I was just starting to wrap up for the day at the Philadelphia Daily News, where I’d been a crime investigative reporter for 14 years, when the news hit the airwaves and my boss assigned me the story. Few details about the case were being released, including the alleged victim’s name, which is the norm in such cases. I needed to somehow find out all I could about her to figure out if she was credible. No one in law enforcement was talking, but thankfully I had sources at Temple who were able to fill in some blanks, including supplying me with her name. I didn’t publish it until we had her permission, which is the usual media policy with sexual assault victims — though that would quickly change with this case.

Andrea had a stellar reputation at Temple, where she’d worked as the director of operations for the women’s basketball team from late 2001 through March 2004. “She’s straight up, stable, smart, and hard-working,” a former colleague said. “She’s very level headed, very professional.”

With her long, curly, reddish-brown hair and statuesque physique, standing six feet tall, Andrea was strikingly attractive. A former high school and college basketball star who’d once dreamed of playing for the pros, Andrea had been recruited for the job by Dawn Staley, the Temple women’s coach, who was also a close friend of Cosby.

Andrea Constand accused comedian Bill Cosby of drugging and sexually assaulting her in 2005.
Andrea Constand accused comedian Bill Cosby of drugging and sexually assaulting her in 2005.

Cosby would regularly show up unannounced at women’s games. Part of Andrea’s job was building the team’s profile in the media, and who better to help with that than the Cos himself?

Andrea had no criminal record, and the only news clippings I found about her were of her illustrious basketball career. In fact, she was one of the top female basketball players in Canada while she was in high school.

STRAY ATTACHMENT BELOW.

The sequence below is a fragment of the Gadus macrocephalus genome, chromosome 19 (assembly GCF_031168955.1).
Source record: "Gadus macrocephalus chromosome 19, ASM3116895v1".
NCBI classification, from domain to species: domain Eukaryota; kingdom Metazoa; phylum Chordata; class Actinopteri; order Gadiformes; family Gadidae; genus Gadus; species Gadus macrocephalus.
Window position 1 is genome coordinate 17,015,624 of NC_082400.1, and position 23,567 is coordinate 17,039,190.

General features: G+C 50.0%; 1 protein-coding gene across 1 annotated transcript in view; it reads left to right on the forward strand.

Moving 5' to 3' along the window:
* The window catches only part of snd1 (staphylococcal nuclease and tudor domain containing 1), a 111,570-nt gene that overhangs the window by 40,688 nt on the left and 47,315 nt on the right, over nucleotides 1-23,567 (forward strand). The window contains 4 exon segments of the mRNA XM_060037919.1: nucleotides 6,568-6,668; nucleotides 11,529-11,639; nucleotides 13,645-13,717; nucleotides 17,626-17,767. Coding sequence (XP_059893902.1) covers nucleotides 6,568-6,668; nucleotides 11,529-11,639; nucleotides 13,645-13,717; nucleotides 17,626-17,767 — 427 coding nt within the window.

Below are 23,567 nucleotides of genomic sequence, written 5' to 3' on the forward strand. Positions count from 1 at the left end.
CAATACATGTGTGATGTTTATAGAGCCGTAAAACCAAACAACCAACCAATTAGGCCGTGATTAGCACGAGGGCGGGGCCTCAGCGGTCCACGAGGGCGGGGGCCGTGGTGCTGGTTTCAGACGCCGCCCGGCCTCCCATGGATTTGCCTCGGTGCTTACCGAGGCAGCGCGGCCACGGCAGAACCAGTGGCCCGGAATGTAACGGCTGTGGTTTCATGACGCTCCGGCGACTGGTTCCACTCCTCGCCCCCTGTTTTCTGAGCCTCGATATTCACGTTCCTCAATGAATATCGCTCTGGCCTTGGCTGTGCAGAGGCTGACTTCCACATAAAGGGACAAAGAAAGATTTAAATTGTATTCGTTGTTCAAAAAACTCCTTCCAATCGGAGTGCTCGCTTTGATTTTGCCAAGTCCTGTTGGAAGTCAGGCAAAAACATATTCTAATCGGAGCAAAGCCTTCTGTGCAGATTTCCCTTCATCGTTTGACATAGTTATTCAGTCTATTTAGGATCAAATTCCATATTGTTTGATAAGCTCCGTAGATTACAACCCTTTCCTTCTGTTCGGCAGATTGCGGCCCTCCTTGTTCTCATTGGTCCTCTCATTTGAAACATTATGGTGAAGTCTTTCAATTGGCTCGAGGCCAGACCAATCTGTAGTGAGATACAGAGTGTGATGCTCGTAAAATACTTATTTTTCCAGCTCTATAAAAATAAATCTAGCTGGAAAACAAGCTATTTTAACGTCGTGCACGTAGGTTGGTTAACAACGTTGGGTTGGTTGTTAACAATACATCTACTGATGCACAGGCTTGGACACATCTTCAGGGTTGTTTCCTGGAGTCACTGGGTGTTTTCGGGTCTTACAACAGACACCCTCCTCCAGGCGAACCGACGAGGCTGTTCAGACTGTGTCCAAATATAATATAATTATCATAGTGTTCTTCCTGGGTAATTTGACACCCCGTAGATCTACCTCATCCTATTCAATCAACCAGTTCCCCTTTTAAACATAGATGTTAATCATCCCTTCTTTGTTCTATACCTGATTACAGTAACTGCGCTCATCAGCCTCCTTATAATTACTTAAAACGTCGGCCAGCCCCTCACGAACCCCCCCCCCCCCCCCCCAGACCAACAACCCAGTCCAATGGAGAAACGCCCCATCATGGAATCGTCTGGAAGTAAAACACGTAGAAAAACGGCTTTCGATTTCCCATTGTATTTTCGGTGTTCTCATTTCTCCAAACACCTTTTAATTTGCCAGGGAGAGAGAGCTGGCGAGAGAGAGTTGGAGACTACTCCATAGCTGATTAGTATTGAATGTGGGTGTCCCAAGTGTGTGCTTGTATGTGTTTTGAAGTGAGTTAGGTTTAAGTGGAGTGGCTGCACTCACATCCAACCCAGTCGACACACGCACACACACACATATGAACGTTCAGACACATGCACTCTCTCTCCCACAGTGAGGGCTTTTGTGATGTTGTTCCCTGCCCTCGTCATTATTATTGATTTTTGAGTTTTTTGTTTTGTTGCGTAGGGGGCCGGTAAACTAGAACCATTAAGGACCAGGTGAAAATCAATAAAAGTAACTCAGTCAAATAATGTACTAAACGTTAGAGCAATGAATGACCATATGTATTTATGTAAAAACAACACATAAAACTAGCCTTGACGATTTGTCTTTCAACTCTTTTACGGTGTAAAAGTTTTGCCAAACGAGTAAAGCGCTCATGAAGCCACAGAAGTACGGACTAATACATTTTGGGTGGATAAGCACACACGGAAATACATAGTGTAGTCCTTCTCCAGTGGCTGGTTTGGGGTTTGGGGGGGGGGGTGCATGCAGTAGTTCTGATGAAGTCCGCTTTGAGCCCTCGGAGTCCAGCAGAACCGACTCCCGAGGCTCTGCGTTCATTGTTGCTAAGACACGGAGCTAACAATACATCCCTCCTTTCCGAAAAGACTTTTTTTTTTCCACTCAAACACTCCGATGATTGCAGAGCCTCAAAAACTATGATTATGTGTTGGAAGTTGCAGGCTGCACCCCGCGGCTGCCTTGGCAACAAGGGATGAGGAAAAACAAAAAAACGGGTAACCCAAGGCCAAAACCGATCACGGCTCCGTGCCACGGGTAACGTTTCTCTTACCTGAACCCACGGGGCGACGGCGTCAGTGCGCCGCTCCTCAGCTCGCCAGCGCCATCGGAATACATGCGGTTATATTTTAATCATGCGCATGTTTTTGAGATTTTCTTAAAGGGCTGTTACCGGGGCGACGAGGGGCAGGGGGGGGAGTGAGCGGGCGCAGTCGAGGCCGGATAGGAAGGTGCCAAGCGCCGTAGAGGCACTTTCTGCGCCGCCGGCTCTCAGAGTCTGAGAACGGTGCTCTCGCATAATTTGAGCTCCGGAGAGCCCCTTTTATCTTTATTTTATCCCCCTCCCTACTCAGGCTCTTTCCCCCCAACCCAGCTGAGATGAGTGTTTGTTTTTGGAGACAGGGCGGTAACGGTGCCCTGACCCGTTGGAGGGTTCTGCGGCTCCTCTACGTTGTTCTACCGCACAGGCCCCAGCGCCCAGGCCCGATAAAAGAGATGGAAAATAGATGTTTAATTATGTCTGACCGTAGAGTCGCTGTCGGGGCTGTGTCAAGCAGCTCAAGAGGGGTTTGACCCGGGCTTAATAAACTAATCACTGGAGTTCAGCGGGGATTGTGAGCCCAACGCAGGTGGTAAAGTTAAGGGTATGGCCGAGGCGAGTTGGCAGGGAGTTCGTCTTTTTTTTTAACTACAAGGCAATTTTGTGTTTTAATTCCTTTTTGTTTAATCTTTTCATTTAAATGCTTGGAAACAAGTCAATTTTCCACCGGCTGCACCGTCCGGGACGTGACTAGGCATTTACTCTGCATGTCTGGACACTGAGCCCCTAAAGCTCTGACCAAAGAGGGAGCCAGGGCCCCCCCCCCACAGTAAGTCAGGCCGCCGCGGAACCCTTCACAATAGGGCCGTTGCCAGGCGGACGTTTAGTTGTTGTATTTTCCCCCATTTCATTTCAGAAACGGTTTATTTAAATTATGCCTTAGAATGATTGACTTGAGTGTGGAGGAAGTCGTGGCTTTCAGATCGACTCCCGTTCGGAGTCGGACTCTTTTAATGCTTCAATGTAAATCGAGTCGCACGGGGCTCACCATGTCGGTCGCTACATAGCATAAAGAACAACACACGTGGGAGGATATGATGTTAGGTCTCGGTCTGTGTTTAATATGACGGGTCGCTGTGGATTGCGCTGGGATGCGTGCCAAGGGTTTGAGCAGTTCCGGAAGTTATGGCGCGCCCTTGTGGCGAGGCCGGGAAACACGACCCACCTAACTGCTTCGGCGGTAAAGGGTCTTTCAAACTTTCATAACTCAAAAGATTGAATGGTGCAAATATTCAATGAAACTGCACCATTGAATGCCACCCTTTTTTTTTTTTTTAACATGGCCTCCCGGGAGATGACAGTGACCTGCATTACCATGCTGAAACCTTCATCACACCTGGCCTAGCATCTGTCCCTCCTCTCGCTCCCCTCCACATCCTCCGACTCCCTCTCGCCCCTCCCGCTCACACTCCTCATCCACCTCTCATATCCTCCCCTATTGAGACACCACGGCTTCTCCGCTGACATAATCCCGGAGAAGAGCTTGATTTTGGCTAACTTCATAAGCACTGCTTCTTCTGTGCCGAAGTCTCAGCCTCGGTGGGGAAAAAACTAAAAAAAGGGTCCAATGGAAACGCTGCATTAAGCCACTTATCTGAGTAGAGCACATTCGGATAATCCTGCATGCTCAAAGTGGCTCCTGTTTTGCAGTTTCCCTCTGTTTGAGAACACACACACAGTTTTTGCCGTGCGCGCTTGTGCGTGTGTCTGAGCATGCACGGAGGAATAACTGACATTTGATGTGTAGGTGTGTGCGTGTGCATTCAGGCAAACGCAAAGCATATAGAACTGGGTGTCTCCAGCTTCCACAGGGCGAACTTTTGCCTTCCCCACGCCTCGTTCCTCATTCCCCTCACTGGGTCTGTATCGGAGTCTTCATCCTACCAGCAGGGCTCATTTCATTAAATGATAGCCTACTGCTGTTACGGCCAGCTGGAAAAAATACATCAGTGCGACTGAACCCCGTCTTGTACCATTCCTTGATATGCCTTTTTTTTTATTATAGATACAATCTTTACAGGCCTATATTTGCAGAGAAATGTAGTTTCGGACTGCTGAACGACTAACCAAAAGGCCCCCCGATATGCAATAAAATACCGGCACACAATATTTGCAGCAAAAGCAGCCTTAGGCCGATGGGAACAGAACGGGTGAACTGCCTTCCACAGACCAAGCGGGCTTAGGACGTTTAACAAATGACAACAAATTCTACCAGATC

Her stellar performance at basketball training camps and tournaments caught the eye of fifty or so coaches in America who actively recruited her, including the University of Connecticut, Michigan, Cincinnati, and UNC-Charlotte.

“Everyone in the United States knew about her,” Joan Bonvicini, the head coach for Arizona’s women’s basketball team, told me. “We recruited her pretty hard.”

Andrea chose Arizona, which offered her a full scholarship worth about $80,000. Arizona had an abysmal 6–25 record, but she hit it off with the coach and liked the players, who made her feel at home.

Andrea, a guard forward, was popular both on and off the court, Bonvicini said. She didn’t want to comment on Andrea’s allegations but did tell the Associated Press, “She’s always been honest and upstanding. ... I’ve never known her to lie.” Andrea had the same reputation at Temple. “She was serious about her career and serious about her sport,” the former colleague told me. “She was always trying to do what was best for the team.”

Andrea and Cosby’s friendship began about a year after she arrived at Temple in December 2001. After a donor introduced them at a women’s basketball game, they struck up an amiable rapport. While she viewed him as a grandfather figure — he was more than double her age — he would later say he had his eye on a romantic relationship with her from the start. But Andrea, who was involved with a woman at the time, was clueless. To her, Cosby was a genial, generous mentor, a gentle adviser.

Comedian Bill Cosby shows Temple's women's basketball coach Dawn Staley his shooting technique during the Sixers and Charlotte Hornets game, Monday, January 15, 2001.
Philadelphia Daily News
Comedian Bill Cosby shows Temple's women's basketball coach Dawn Staley his shooting technique during the Sixers and Charlotte Hornets game, Monday, January 15, 2001.

Over the next 14 months their friendship deepened, and one day, while pondering a life change, Andrea reached out to Cosby. She wanted to quit her job and enroll in massage school to become a massage therapist like her father, Andy, but she was nervous about how to tell her boss. So she went to her friend and mentor for advice. At first they spoke on the phone, and then he invited her to his home to talk more that evening. A few hours later Andrea headed over, relieved. Cosby was someone she could confide in as she began heading toward yet another crossroads in her professional life.

There was nothing unusual about his invitation to his mansion in January 2004 to discuss her career. Except for how it ended.

Nicole Weisensee Egan will speak about her book at the Free Library of Philadelphia, 1901 Vine St., at 7:30 p.m. on April 30. She is working on her second book, “Victim F: The Story of the So-Called Real Life ‘Gone Girl,’ " with coauthors Denise Huskins and Aaron Quinn.